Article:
John D. Moore

Student of Japanese language, literature, and screen culture


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The State of Play

I feel very privileged to announce that brilliant scholar and all-around amazing person Kathryn Hemmann published a review I wrote on her absolutely essential blog, “Contemporary Japanese Literature.” The review is for an anthology of video game-related essays entitled The State of Play.

Contemporary Japanese Literature

The State of Play

Title: The State of Play
Editors: Daniel Goldberg and Linus Larsson
Publication Year: 2015
Publisher: Seven Stories Press
Pages: 256

This guest review is written by John D. Moore (@johndmoore5 on Twitter).

The State of Play is a collection of sixteen diverse essays on a variety of topics related to contemporary video game culture written by game creators, journalists, and academics. The collection comes from Seven Stories Press, a company that has demonstrated a dedication to publishing interesting and new kinds of books about video games in the last few years, including anna anthropy’s Rise of the Videogame Zinesters and The State of Play editors Daniel Goldberg and Linus Larsson’s own Minecraft. The essays consist of some previously published material as well as pieces original to or adapted for this volume. This is not a video game culture primer; while each essay does an adequate to great…

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Something I Find Comforting

“The Master said, At fifteen I set my heart upon learning. At thirty, I had planted my feet firm upon the ground. At forty, I no longer suffered from perplexities. At fifty, I knew what were the biddings of Heaven. At sixty, I heard them with a docile ear. At seventy, I  could follow the dictates of my own heart; for what I desired no longer overstepped the boundaries of right.”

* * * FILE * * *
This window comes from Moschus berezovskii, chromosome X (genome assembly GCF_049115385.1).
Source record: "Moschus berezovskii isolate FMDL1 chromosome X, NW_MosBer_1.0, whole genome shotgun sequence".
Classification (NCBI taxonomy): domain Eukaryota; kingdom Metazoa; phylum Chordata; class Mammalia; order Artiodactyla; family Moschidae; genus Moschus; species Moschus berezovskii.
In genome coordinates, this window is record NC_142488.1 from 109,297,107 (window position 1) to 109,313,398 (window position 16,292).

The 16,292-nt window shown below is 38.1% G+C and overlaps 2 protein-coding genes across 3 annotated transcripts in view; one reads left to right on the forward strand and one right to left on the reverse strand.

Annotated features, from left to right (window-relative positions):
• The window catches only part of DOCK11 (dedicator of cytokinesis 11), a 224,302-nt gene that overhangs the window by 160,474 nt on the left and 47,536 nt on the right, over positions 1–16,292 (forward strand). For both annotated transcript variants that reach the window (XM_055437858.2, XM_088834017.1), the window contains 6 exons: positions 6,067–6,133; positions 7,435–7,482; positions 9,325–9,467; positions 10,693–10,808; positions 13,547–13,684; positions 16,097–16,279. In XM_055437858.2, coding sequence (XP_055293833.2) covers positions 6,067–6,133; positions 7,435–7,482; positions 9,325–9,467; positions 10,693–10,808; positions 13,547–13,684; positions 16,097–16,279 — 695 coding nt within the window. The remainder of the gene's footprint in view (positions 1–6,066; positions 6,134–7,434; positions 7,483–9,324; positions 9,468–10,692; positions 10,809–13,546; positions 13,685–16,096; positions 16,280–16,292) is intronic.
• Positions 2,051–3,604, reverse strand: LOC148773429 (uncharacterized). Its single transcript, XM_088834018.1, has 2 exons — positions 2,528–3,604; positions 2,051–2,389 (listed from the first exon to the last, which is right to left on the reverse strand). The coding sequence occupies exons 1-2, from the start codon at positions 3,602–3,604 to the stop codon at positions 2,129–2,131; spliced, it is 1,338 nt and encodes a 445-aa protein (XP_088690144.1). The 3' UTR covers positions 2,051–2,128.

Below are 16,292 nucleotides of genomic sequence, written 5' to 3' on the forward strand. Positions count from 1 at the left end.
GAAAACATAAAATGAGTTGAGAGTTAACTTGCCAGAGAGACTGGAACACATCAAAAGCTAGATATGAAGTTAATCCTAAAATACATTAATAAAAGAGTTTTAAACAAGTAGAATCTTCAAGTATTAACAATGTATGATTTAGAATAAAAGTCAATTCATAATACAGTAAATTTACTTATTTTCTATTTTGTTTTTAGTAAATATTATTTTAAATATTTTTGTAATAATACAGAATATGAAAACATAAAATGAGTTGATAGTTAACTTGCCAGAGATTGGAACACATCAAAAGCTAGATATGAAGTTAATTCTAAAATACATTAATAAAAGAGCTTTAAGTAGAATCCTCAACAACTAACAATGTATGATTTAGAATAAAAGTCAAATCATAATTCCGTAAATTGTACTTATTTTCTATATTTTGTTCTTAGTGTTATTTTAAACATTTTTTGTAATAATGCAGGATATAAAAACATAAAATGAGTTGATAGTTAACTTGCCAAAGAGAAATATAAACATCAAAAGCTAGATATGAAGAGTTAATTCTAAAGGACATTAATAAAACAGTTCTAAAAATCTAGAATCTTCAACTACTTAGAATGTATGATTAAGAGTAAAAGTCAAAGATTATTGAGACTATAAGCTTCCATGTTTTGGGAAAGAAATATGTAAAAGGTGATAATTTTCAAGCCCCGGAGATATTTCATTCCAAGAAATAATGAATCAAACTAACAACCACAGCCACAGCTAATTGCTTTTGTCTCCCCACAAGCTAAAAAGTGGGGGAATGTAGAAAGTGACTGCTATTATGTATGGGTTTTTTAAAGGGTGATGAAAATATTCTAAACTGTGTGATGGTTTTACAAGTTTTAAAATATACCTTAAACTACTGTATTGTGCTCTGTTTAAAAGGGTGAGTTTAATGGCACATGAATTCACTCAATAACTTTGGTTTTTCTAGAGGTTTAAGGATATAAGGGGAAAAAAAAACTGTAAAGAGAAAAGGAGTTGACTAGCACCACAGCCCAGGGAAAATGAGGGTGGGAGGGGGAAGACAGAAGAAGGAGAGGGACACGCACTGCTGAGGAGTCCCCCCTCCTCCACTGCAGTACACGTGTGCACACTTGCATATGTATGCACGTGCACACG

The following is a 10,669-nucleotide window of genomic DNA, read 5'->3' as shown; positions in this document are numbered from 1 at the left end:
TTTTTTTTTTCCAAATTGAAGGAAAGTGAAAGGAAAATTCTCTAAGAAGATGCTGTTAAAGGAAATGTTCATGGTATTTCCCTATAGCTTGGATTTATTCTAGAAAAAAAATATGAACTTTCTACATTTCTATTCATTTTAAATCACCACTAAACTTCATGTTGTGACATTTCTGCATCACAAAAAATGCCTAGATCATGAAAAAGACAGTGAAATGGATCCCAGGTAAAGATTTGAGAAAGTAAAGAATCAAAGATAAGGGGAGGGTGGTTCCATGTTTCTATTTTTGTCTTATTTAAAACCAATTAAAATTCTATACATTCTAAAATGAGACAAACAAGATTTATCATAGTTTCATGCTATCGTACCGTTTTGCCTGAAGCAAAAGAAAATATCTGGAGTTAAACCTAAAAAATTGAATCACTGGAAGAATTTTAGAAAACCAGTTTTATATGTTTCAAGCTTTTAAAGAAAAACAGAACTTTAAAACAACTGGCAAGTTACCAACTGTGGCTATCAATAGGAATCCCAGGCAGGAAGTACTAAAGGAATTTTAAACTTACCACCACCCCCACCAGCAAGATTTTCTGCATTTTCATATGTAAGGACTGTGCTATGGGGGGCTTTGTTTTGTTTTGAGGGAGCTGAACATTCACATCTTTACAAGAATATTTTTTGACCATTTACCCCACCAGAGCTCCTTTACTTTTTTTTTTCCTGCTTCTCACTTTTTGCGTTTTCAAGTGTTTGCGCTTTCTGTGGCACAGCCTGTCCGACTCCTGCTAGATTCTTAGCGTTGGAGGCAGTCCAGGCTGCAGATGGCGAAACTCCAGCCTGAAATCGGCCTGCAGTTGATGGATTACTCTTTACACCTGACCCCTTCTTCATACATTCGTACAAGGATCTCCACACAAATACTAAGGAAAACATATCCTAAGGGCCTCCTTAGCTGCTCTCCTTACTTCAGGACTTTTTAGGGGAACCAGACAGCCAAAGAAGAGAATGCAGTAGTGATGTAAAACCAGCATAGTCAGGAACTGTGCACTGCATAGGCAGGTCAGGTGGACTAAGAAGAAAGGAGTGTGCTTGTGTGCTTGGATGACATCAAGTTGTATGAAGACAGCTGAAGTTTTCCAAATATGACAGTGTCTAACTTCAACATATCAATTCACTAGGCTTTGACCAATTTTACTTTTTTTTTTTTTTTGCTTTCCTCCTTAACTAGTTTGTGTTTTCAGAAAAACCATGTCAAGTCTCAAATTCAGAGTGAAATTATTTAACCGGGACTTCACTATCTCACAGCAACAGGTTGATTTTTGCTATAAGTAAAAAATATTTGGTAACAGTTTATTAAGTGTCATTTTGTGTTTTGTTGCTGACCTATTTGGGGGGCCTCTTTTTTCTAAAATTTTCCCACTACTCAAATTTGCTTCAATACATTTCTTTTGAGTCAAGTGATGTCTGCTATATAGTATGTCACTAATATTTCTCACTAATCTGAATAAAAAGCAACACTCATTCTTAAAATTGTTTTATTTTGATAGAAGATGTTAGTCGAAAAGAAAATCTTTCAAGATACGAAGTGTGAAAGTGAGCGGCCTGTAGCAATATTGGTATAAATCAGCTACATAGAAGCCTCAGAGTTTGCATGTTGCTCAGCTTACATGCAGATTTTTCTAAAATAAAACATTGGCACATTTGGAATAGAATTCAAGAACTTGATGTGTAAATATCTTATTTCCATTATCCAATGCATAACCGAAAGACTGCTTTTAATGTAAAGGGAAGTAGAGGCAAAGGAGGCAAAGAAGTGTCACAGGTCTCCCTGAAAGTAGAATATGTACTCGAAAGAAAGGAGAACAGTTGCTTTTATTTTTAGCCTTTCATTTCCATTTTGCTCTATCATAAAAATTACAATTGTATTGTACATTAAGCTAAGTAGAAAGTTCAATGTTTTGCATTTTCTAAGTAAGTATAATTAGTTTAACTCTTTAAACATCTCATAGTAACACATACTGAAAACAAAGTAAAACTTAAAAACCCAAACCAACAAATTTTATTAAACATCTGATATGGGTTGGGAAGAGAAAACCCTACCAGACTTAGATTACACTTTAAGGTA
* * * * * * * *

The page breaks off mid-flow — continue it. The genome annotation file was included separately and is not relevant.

The Analects of Confucius, II:4


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Salt Lake City’s Japantown

This blog has been left somewhat neglected over the past year, largely because my writing energies have mostly been expended in the service of my schoolwork.  One of the most exciting and interesting assignments I had this semester was a pretty standard profile assignment about any person, place, thing, event, or whatever we wanted to write about.  I selected Salt Lake’s City’s Japantown as my subject.

I threw myself into the work more than was probably necessary to attain a decent grade, spending dozens of hours in research, studying maps, reading interviews, and tracking down publications.  Salt Lake’s Japantown (demolished in the sixties to make room for the Salt Palace Convention Center) and Utah’s early Japanese population as a whole have a rich history vital to the development of Utah and the United States that is largely unrecognized outside the Japanese American community.

This paper is a modest report on a deep and fascinating topic.  I wish I’d had more time to research and write a more polished and thorough survey.  Instead, I offer here this cursory overview of the Salt Lake neighborhood from its beginnings with E.D. Hashimoto’s employment agency, its role during World War II as Japanese Americans’ center, and through to its destruction in the mid-sixties.

Click cover to read

If it’s something you’d like to know more about, the University of Utah’s special collections department has an impressive amount of material, from interview transcripts to photography collections to a complete record of the Terasawas’ Utah Nippo, a newspaper that ran for eight decades.